Bad rep foods that are actually great for you

By Soha Mahmoud, for MDLinx
Published December 11, 2018

Key Takeaways

The average American aged 15 years or older spends approximately 67 minutes a day engaged in the primary tasks of eating or drinking, according to the Economic Research Service (ERS) and the National Cancer Institute. Secondary eating and drinking—or eating while performing another task—constitute an additional 23.5 to 63.5 minutes.

Poor nutrition and poor health have always had a longstanding relationship. Poor nutrition can lead to many health complications, including obesity, tooth decay, high blood pressure, high cholesterol, heart disease, type-2 diabetes, osteoporosis, eating disorders, depression, and the list goes on.

So, while an average of an hour a day spent on eating may seem short, it can have a significant impact on health and well-being. We need to make that 1 hour of eating each day really count, and include as many nutrient-rich foods as possible.

One way to do this is to incorporate some of these unexpectedly nutritious foods into your diet, some of which have gotten a bad reputation:


Sardines may not have made it onto anyone's cravings list, but they do offer a tremendous benefit in promoting heart health. They offer one of the most concentrated sources of omega-3 fatty acids, EPA, and DHA, which have been shown to reduce triglyceride and cholesterol levels. One serving of sardines provides greater than 50% of the daily requirement of these fatty acids. Vitamin B12 deficiency, which can cause hypoproliferative disorders such as megaloblastic anemia, can be prevented by eating sardines because they are a tremendous source of vitamin B12. In fact, sardines rank as one of the World's Healthiest Food in regards to vitamin B12 content.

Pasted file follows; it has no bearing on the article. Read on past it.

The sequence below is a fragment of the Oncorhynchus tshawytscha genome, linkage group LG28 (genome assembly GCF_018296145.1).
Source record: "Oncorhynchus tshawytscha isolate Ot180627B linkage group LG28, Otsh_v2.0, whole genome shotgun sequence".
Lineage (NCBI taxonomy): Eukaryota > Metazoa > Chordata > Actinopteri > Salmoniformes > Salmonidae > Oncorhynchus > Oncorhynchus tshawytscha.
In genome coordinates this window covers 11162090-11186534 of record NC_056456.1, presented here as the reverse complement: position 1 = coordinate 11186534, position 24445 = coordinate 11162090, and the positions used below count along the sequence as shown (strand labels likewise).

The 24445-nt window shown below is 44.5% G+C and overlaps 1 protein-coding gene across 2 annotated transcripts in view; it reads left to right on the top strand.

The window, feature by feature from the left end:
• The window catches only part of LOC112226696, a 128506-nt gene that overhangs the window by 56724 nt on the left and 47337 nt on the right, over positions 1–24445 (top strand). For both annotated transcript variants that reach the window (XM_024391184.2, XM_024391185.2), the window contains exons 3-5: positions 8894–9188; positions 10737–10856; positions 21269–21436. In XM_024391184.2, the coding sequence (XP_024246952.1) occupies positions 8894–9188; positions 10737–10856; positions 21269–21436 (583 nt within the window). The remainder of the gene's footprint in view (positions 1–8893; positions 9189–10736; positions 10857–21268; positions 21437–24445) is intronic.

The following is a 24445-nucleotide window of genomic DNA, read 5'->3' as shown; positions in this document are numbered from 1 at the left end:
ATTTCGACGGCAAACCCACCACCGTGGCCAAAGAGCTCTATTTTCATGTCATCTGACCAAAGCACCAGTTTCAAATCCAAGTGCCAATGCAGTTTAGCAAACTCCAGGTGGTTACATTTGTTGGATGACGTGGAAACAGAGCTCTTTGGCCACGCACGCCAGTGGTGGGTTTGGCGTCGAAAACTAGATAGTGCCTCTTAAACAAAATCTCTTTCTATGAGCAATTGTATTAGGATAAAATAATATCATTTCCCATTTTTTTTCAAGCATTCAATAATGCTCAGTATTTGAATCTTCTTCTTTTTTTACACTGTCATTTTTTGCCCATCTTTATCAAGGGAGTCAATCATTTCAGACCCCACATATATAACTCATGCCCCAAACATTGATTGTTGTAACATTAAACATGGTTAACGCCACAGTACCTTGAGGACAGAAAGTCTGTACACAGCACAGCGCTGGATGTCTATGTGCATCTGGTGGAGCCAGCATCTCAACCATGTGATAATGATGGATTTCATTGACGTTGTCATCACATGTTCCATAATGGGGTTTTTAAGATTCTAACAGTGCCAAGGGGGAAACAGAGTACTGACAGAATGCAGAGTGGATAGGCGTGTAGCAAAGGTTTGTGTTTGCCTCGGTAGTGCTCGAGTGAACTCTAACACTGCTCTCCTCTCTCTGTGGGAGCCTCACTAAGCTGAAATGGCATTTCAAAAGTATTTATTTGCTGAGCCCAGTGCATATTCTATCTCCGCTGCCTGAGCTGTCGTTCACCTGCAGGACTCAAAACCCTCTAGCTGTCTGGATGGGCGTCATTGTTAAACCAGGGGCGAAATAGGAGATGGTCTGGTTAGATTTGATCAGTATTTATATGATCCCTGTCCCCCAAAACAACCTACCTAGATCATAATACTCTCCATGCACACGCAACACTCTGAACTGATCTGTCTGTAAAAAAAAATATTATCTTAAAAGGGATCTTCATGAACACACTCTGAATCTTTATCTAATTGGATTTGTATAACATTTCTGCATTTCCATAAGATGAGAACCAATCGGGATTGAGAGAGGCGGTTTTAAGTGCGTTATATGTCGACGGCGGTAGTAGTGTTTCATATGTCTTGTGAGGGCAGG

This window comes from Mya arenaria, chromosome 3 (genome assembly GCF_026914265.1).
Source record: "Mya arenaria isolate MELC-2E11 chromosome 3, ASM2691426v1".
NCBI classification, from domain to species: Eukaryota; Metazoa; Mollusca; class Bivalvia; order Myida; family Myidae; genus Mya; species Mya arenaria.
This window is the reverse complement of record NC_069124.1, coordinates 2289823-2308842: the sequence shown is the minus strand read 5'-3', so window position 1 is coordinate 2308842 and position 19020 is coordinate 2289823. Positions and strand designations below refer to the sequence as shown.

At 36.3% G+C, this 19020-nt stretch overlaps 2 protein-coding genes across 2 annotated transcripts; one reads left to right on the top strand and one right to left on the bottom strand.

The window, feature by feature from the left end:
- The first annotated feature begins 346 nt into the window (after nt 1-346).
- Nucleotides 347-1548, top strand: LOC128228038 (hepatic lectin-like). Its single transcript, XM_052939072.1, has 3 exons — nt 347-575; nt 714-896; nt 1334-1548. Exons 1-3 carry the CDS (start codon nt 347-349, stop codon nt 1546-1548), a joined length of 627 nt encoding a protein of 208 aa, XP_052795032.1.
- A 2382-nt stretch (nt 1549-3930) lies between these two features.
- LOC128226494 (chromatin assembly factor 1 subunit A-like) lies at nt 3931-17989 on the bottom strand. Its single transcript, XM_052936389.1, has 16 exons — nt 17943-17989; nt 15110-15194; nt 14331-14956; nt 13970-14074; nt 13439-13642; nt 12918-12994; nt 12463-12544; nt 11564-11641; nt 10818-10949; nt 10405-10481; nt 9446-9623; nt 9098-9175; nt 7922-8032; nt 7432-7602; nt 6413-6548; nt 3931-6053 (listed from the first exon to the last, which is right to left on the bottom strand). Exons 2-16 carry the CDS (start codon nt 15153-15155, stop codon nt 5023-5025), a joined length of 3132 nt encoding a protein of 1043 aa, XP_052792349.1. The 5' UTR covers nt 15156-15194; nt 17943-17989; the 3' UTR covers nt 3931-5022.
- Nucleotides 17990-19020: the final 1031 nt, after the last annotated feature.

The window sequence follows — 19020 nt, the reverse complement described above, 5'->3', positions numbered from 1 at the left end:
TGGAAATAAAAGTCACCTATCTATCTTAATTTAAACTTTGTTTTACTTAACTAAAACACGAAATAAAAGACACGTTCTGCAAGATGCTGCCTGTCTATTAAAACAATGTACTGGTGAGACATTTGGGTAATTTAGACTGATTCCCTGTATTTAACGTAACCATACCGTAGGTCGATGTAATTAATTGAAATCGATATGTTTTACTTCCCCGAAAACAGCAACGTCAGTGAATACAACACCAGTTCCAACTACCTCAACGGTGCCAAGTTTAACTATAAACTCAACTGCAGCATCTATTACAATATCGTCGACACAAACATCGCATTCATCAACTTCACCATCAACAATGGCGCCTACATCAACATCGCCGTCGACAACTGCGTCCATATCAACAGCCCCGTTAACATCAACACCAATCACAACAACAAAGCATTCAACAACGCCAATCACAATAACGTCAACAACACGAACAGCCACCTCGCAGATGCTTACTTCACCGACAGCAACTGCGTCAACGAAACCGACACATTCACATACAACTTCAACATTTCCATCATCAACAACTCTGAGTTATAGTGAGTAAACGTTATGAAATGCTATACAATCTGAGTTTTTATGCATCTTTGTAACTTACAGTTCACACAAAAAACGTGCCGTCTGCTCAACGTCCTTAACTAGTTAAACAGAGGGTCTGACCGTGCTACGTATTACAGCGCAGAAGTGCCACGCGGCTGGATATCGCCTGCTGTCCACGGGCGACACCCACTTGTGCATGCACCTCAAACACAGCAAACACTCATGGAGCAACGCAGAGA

Its anti-vampire and anti-date night powers aside, garlic possesses tremendous health benefits. It is rumored that builders of the ancient Egyptian pyramids consumed garlic daily to enhance their strength and endurance. The sulphur-containing compounds found in garlic, such as allicin, have anti-bacterial, anti-viral, anti-fungal, and anti-oxidant properties. In addition, the germanium found in garlic is an anti-cancer agent. Garlic possesses more germanium than any other herb. Garlic also regulates blood pressure, defends against allergies, and expels parasites from the body. It is rich in vitamins A, B, B2, C, calcium and zinc. In fact, in a 12-week, double blind, placebo-controlled study, administration of allicin powder derived from garlic was found to reduce the incidence of the common cold by 50%.


Unfortunately, movie-theater popcorn loaded with butter and salt doesn't make the cut. Rather, its more prim-and-proper cousin, air-popped, lightly salted popcorn, does. In a study performed by researchers at the University of Scranton and presented at the meeting of the American Chemical Society, popcorn was found to contain more antioxidant polyphenols than fruits and vegetables. In addition, researchers pointed out that popcorn is the only snack that is truly 100% unprocessed whole grain, providing over 70% of the daily intake of whole grain with minimal calories, if cooked correctly.


Avocados are always invited to the party and rightfully so—they are both delicious and nutritious and contain more potassium than bananas. Avocados are also rich in fiber. They often get a bad reputation for being a fatty food, but the fat they contain is a monounsaturated fat (oleic acid) linked to reducing LDL and minimizing risk for heart disease and stroke when consumed in moderation.